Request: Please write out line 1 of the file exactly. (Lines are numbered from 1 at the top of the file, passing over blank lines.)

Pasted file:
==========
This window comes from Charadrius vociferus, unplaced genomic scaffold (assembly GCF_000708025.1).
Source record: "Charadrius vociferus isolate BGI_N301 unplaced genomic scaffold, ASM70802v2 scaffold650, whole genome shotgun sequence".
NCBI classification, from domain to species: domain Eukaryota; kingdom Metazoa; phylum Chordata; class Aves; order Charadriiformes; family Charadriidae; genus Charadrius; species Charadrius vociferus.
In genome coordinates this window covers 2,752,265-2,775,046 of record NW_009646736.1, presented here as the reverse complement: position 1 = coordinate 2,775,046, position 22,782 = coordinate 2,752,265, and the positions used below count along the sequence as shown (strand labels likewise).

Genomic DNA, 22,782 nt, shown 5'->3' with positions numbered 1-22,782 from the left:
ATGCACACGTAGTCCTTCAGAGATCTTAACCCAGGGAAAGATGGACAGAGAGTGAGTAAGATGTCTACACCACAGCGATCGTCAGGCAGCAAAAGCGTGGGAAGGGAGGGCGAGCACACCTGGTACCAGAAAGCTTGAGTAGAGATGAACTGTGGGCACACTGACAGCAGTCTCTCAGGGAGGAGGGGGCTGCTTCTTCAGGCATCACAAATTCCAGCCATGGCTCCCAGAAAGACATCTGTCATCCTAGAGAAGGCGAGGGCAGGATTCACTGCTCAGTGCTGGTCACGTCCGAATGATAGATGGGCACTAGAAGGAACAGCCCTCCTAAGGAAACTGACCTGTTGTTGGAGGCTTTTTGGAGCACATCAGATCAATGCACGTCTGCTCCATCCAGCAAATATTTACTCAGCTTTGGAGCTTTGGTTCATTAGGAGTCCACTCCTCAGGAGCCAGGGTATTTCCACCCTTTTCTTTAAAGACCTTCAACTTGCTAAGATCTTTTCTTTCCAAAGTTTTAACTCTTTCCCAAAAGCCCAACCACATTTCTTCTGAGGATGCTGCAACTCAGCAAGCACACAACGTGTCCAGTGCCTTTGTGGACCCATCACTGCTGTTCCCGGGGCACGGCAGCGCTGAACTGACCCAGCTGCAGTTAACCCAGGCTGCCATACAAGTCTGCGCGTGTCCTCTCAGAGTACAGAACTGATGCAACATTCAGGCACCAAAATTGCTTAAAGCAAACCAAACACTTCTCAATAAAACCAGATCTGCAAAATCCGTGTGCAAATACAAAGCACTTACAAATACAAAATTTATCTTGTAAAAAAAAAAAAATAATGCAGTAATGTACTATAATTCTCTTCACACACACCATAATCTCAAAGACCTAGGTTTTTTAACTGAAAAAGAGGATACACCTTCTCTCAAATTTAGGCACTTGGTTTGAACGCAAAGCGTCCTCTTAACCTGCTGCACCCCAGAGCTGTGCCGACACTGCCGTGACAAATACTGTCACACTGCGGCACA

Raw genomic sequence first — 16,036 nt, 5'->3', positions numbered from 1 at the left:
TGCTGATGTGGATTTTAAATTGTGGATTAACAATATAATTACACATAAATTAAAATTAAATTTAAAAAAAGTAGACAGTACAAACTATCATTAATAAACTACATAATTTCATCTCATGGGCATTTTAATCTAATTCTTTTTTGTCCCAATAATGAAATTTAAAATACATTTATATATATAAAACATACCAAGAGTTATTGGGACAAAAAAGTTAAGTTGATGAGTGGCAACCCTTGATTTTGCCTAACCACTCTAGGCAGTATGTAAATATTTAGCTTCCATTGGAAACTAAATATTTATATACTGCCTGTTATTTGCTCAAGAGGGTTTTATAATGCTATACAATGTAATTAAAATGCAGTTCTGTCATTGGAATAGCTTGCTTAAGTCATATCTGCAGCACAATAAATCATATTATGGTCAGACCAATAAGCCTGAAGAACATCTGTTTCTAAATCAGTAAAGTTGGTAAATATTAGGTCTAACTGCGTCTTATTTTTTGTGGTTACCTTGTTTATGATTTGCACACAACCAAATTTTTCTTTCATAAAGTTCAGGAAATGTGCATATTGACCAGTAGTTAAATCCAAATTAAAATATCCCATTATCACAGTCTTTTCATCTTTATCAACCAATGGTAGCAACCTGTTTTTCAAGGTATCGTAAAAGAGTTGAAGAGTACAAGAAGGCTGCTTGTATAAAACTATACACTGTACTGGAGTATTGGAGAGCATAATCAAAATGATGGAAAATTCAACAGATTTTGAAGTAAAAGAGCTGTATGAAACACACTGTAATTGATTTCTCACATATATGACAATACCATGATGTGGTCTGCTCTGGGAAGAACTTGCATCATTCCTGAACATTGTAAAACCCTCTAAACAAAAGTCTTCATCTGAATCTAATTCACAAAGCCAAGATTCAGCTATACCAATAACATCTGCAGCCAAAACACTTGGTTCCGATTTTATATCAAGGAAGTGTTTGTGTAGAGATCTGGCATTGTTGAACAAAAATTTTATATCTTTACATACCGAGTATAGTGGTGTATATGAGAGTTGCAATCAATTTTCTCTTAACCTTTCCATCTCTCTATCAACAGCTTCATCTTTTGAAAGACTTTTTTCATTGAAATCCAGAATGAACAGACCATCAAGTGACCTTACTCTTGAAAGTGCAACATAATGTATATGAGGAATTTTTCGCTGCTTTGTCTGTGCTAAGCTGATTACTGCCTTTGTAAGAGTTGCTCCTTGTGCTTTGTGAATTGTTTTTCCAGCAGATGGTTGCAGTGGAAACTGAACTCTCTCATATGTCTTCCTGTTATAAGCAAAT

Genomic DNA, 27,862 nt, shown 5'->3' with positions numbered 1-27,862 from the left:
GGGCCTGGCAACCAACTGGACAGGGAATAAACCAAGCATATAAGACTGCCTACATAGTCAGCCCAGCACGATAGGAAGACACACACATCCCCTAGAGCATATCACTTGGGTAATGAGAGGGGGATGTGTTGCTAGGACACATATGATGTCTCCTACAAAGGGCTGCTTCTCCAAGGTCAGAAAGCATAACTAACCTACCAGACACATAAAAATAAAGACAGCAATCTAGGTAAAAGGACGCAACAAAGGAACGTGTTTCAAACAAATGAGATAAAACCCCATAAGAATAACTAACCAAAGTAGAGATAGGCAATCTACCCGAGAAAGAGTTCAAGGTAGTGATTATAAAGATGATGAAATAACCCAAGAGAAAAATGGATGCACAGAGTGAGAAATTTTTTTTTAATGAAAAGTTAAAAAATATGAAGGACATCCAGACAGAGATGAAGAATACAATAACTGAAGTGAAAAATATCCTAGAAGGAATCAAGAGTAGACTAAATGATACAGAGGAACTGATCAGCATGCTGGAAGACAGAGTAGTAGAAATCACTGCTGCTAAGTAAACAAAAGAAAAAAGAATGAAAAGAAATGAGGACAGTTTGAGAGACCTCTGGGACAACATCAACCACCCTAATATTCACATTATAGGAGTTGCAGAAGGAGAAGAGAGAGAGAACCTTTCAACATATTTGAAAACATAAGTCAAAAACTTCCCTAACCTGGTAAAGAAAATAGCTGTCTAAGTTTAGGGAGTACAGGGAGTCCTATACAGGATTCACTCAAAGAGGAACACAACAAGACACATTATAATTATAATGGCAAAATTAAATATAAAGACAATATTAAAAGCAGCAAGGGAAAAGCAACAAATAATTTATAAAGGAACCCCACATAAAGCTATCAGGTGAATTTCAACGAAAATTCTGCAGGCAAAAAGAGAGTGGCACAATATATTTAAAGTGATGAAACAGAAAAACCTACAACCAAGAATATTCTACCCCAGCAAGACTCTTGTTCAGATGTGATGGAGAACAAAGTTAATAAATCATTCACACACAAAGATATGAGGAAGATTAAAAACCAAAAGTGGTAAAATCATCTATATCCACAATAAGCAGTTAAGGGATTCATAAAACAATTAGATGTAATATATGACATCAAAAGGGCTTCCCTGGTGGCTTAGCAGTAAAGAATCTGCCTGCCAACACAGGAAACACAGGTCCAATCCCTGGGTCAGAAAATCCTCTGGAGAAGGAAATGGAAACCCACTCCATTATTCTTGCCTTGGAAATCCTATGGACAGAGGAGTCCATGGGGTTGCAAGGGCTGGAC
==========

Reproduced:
This window comes from Charadrius vociferus, unplaced genomic scaffold (assembly GCF_000708025.1).